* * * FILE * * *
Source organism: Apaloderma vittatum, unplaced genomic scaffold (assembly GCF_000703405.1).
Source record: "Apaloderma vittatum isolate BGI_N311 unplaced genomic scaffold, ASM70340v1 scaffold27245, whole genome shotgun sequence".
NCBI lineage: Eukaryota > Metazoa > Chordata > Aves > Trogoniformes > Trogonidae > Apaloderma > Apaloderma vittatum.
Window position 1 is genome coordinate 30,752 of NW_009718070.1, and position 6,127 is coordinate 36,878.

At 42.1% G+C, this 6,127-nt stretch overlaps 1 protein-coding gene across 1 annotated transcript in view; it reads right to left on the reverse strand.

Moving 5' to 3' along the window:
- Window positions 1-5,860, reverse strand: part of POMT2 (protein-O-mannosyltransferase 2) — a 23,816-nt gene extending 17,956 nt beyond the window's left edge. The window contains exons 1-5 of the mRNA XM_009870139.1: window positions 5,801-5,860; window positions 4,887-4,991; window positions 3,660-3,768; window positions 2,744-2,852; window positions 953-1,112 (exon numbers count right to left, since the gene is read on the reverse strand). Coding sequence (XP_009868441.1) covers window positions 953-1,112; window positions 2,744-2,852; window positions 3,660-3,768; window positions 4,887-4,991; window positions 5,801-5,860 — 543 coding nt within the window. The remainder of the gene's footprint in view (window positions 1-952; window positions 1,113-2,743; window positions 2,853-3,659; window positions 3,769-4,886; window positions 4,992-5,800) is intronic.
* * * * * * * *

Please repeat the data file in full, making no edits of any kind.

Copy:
Source organism: Apaloderma vittatum, unplaced genomic scaffold (assembly GCF_000703405.1).
Source record: "Apaloderma vittatum isolate BGI_N311 unplaced genomic scaffold, ASM70340v1 scaffold27245, whole genome shotgun sequence".
NCBI lineage: Eukaryota > Metazoa > Chordata > Aves > Trogoniformes > Trogonidae > Apaloderma > Apaloderma vittatum.
Window position 1 is genome coordinate 30,752 of NW_009718070.1, and position 6,127 is coordinate 36,878.

At 42.1% G+C, this 6,127-nt stretch overlaps 1 protein-coding gene across 1 annotated transcript in view; it reads right to left on the reverse strand.

Moving 5' to 3' along the window:
- Window positions 1-5,860, reverse strand: part of POMT2 (protein-O-mannosyltransferase 2) — a 23,816-nt gene extending 17,956 nt beyond the window's left edge. The window contains exons 1-5 of the mRNA XM_009870139.1: window positions 5,801-5,860; window positions 4,887-4,991; window positions 3,660-3,768; window positions 2,744-2,852; window positions 953-1,112 (exon numbers count right to left, since the gene is read on the reverse strand). Coding sequence (XP_009868441.1) covers window positions 953-1,112; window positions 2,744-2,852; window positions 3,660-3,768; window positions 4,887-4,991; window positions 5,801-5,860 — 543 coding nt within the window. The remainder of the gene's footprint in view (window positions 1-952; window positions 1,113-2,743; window positions 2,853-3,659; window positions 3,769-4,886; window positions 4,992-5,800) is intronic.